From L-R: Mr Pryde, DPP; Professor Chandra, USP VC; Professor Paterson; Justice Gates; Professor Colvin; Professor Armstrong and Professor Coll, USP’s Deputy VCs.
The University of the South Pacific’s (USP) School of Law (SOL) launched three (3) publications during a special ceremony at the Grand Pacific Hotel in Suva on 16 November 2018.
His Lordship Anthony Gates, Chief Justice, officiated at the launch of Introduction to South Pacific Law by Jennifer Corrin & Professor Don Paterson; The World Trade Organisation Dispute Settlement Mechanism and the South Pacific Island Nation Participation by Dr. Wilfred Golman; and Criminal Law of Fiji by Professor Eric Colvin.
Professor Rajesh Chandra, Vice-Chancellor and President said the essence of any university is the creation and dissemination of new knowledge via research and innovation, and USP is no different serving this unique and diversified region with provision higher education and quality research and innovation.
He said that while USP’s School of Law was not one of the founding Schools of the University, it was established half way through the life-span of the University, with a clear mandate of training persons for admission into the legal profession.
“If asked about research, the original planners would probably have said: the School should do what law schools have always done – shape the development of the law of the jurisdiction(s) in which they are placed by providing critical commentary on the existing state of law and the work of courts and legislatures – with the focus, in this instance, on the laws of the Pacific Island countries,” he stated.
“It is therefore a pleasure to see that these three (3) books are about Pacific law: two based generally on the Laws of the Pacific and one specifically on the Laws of Fiji,” he noted.
This he said, demonstrates how USP’s Law School is seeking to meet the needs of the region, which USP was established to serve.
He said that as USP looks beyond the 50th Anniversary, “the new Strategic Plan projects a significant expansion and enhancement of regional campuses and ensuring that they are integrated more with the University’s academic life. The School of Law has a special role to play with respect to this, as one of the two academic schools of the University that are located outside Fiji”.
According to Professor Chandra, its success including its capacity to generate quality research, presents a model from which the University as a whole can learn.
“It may seem ironic that a book on the Criminal Law of Fiji should be written by a staff member located in Vanuatu but it captures the essence of USP as a truly regional institution,” he added.
Dr Akanisi Kedrayate, Dean of the Faculty of Arts, Law and Education congratulated the authors for their achievements saying it is a celebration as it is the first time that SOL is able to have a ceremony to launch their publications. She noted that a special feature was having the launch in Fiji and by the Chief Justice himself.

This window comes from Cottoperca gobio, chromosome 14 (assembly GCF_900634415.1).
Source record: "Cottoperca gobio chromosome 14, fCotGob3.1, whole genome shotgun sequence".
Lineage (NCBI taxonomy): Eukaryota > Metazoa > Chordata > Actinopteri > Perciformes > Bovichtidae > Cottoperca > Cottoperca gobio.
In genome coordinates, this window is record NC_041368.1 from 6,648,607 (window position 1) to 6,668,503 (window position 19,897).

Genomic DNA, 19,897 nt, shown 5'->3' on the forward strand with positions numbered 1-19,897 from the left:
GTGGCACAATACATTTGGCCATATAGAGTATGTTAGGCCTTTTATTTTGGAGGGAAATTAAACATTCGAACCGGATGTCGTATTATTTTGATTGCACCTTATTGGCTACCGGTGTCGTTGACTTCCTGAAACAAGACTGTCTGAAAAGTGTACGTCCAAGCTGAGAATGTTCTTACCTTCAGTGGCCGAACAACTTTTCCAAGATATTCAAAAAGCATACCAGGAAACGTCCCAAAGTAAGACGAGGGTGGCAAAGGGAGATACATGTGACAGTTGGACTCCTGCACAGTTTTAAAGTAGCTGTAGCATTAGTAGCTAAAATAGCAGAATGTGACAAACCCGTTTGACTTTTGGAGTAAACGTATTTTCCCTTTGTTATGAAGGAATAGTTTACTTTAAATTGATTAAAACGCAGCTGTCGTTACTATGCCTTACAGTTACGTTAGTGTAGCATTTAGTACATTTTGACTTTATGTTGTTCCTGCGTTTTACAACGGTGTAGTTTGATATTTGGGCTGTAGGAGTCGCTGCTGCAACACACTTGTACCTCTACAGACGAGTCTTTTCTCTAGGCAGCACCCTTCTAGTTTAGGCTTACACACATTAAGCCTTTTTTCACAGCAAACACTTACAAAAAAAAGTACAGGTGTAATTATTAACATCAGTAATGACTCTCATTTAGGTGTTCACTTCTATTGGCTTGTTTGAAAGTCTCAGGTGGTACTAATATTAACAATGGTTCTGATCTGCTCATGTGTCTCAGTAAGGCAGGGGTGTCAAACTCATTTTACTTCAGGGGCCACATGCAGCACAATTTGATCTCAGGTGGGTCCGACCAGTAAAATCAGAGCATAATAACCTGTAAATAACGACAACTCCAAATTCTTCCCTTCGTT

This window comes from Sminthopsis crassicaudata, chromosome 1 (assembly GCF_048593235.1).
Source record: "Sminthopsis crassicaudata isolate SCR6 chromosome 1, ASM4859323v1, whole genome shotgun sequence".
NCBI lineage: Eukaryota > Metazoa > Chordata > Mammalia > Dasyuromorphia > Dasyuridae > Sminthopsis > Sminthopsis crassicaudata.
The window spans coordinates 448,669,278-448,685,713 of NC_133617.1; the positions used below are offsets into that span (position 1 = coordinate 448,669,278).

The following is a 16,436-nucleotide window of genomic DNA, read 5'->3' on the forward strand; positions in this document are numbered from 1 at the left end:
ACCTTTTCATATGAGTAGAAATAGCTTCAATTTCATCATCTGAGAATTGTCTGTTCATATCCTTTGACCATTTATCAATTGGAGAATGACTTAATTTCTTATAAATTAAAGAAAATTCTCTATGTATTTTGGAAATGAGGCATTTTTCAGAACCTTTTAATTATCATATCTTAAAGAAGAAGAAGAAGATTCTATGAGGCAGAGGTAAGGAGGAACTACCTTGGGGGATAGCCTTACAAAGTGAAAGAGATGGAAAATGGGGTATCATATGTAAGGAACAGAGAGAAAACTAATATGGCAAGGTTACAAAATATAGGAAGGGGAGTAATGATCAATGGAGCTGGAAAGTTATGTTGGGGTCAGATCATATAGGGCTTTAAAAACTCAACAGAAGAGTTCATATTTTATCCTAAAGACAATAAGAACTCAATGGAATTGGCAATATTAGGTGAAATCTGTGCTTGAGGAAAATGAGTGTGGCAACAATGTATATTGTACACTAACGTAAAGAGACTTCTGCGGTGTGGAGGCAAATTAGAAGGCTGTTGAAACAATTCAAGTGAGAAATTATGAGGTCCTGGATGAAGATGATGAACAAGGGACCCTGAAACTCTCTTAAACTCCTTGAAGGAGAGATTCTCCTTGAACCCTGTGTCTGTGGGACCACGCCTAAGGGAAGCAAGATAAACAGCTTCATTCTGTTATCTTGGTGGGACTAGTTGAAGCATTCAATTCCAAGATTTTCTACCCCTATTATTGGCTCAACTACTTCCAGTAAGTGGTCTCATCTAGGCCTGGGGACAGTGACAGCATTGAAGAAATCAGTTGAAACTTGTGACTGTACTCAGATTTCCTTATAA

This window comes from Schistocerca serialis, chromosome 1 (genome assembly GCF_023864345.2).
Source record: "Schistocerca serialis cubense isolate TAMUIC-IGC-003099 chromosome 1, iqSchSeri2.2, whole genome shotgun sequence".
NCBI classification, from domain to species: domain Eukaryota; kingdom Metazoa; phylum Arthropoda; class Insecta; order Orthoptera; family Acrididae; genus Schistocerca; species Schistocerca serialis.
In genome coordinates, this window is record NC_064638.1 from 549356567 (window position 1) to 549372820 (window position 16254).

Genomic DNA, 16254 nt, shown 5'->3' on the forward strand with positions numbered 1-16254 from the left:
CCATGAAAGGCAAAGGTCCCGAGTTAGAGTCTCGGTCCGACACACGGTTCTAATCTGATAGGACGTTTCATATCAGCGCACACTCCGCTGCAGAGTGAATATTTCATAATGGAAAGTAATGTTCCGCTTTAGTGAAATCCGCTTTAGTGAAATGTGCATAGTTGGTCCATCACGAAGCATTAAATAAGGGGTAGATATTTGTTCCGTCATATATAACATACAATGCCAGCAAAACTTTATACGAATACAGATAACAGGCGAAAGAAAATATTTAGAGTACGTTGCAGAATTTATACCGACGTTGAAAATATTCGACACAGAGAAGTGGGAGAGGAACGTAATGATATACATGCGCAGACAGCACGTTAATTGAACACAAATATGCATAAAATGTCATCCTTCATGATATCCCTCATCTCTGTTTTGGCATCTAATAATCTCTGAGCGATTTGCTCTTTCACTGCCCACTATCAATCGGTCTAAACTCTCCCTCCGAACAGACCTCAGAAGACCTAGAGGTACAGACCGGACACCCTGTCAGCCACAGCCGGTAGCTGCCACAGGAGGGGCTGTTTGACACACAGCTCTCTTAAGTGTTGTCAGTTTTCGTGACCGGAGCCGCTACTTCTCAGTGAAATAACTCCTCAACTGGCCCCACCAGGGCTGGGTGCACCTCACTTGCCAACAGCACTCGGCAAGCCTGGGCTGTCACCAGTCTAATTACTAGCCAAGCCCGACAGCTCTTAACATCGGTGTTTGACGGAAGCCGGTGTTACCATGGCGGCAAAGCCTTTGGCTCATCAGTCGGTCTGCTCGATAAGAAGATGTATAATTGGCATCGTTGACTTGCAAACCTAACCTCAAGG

In his address, Chief Justice Gates said that it is important to value scholarship about law in the region. This means that books of these kind must be fostered, researched and debates on it be encouraged.
He noted that Professor Paterson’s book, now in its fourth edition, The Introduction to South Pacific Law, has been around for almost 20 years, clearly a book which started law studies for many students..
“Long may it continue with that concise purpose,” he stated.
On Dr Golman’s book, WTO Dispute Settlement Mechanism and the South Pacific Island Nation Participation, Justice Gates said it was indeed timely.
“The extension of international arbitration is another field demonstrating that we in the South Pacific Islands recognise that we are part of the mechanisms existing worldwide. This is important, it affects investors and traders,” he said.
“A shyness to embrace these systems and organisations is something we have to overcome,” he added.
On Professor Colvin’s Criminal Law of Fiji, Justice Gates said the book will assist prosecuting and defence authorities when dealing with elements to be proven and available defences.
“How often do we find that these matters are inadequately prepared for? As a result how the case is to be litigated, and worse how it is to be investigated can be flawed,” he noted.
Justice Gates added he was glad that Professor Colvin goes further and identifies areas which need reform.
“I hope the draftsmen and women and the authorities deciding what to reform take the recommendations in a good spirit. Working together scholars, judges, draftsmen, policy makers as well as the prosecuting and public defender fraternity can achieve the necessary and amicable discussions leading to beneficial change,” he added.
The launch was attended by Mr Christopher Pryde, Director of Public Prosecutions; Ms Laurel Vaurasi, Fiji Law Society President; Staff of the School of Law and Faculty of Arts, Law and Education.
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